Here are 50 images chosen randomly from the 3046 found on this site. Click the image to be taken to the original post. A new list is created every 10 minutes.
The Ballpark Wall! (really stunning)
Clemson Memorial Stadium
That is the gun-metal gray wall of The Stadium just beyond the elevated tracks.
Oh, a flag pole will be so much more...dignified
TC meets the Mayor (Photo by Jeff Ewer)
Work has begun on the plaza, and the activity has started to impact I-394 traffic.
Citi Field as viewed from Shea.
Team pennant. (Click to enlarge.)
This view is from the roof of a warehouse which stood where the A ramp is today. The HERC is now located where the tracks turned north (toward the top).
Serious home dugout work in progress.
Up close, this is what you'll see as you walk along.
Also from the same lobby, other window, a view which will clearly disappear before too long...
T is for Twins
Here you can see the real beauty of the Seventh Street side, and get a solid sense of why the overall design really works. The building's purpose is clearly visible, there are numerous connections from inside to outside, scale is nicely mitigated, the stone is attractively used, materials are pleasantly mixed and truly complementary. It's just a winner in so many ways.
Photo by Jared Wieseler
Train. (What is it about baseball and trains?)
I think this promenade over the railroad tracks needs a name. How about the Halsey Hall Promenade? (Please do not throw cigar butts onto the tracks!)
A very unique space
Scoreboard installation in progress
Time to paint those supports Vikings-purple.
Click to enlarge. (Photo by Tyler Wycoff)
A little higher angle shows how the two stations are close to one another but distinctly separate. The oval, glass-enclosed area is the entrance from the Northstar platform below into the ballpark. The LRT platform is comparable to the other stations along that route.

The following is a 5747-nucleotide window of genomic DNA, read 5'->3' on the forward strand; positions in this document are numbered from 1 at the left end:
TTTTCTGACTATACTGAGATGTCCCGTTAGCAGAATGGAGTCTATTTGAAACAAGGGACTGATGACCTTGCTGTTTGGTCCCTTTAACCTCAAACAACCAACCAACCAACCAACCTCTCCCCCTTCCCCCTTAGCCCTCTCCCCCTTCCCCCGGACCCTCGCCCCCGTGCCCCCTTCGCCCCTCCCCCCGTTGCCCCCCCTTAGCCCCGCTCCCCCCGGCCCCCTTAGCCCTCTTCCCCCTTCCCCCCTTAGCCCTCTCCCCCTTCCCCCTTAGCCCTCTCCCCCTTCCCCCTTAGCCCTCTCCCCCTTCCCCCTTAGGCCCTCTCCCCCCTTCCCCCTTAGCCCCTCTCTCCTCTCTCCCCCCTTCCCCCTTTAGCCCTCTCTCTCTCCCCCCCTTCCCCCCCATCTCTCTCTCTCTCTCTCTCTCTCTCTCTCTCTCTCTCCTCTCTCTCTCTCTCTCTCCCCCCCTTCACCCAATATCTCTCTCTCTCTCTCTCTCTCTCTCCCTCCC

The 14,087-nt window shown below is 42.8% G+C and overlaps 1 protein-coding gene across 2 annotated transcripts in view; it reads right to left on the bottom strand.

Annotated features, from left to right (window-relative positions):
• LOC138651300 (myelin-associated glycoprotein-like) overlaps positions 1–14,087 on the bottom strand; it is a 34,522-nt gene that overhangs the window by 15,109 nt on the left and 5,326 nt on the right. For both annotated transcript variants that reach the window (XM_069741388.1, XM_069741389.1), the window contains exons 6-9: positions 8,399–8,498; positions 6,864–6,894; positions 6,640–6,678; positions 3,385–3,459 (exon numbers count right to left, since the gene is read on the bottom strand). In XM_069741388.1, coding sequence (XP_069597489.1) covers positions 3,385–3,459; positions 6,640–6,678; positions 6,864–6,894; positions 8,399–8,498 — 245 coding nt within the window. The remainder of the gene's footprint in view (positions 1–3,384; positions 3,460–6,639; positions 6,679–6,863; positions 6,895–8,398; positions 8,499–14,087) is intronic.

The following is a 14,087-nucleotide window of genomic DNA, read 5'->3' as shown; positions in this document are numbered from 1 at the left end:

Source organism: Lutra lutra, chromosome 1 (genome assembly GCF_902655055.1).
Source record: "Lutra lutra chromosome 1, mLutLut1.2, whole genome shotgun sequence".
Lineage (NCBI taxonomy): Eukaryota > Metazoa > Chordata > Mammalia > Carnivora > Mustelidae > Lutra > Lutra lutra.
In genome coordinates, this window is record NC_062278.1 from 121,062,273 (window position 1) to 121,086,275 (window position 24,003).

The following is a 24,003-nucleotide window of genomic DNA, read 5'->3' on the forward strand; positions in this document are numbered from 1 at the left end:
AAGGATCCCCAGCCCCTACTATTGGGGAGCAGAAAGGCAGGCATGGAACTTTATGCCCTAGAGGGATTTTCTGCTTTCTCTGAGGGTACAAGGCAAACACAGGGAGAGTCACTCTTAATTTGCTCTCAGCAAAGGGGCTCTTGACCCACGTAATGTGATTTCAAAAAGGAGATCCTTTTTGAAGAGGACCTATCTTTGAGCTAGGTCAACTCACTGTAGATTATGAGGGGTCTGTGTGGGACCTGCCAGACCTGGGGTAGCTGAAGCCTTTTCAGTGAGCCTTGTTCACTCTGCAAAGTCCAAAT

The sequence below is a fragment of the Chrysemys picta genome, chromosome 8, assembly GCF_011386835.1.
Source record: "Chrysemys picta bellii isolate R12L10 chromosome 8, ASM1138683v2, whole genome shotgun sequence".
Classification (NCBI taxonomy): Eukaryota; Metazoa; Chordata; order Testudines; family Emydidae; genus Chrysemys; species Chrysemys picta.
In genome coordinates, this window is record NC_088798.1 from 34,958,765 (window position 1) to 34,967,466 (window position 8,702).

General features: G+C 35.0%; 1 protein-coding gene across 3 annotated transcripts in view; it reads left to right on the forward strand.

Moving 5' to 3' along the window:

The view down Sixth Street toward the ballpark site. A pedestrian bridge will extend this street right into the main entrance of the park. The regrettable facade of Target Center is on the left. Butler Square is on the right. Click on the image to see what it looked like on this very spot about 100 years ago.
Ballpark elevation viewed from the promenade (HERC plant) side. (Click to enlarge.)
Reverse view, now looking down Sixth toward the park. The Met Stadium flag pole will be right there!
Click to enlarge.
This is the staircase (ramp?) leading up to the trapezoid. Nice flagpole too. You'll be able to find me and Ben McEvers at the base of that flagpole on opening day in 2010!
Just so you have a reference, this is an LD ("low def") scoreboard (inset is what the controller probably looks like).
Here's a detail from the above image, showing the LED strips up close.
Entrance to the Champions Club
BPM - Ballpark Magic
BRT - Bus Rapid Transit
DSP - Dave St. Peter
FSE - Full Season Equivalent
FYS - Fake Yankee Stadium (see also: NYS)
HERC - Hennepin Energy Resource Company (aka the Garbage Burner)
HPB - Home Plate Box
HRP - Home Run Porch
LC - Legends Club
LRT - Light Rail Transit
MBA - Minnesota Ballpark Authority (will own Target Field)
MOA - Mall of America
MSFC - Minnesota Sports Facilities Commission (owns the Metrodome)
NYS - New Yankee Stadium
SRO - Standing Room Only
STH - Season Ticket Holder
TCFBS - TCF Bank Stadium
TF - Target Field
Selected Bibliography - Analysis
First Edition (1992)
Second Edition (2006)
Selected Bibliography - Surveys
Second Edition (1987)
Not a "Third Edition" exactly,
but it replaced the above title
(2000, large coffee table)
Original edition (2000, round)
Revised edition (2006, round)
(2001, medium coffee table)
(2002, small coffee table)
(2003, medium coffee table)
(2004, very large coffee table)
(2006, very large coffee table)
Combines the previous two titles
(2007, medium coffee table)
Selected Bibliography - Nostalgia
Book and six ballpark miniatures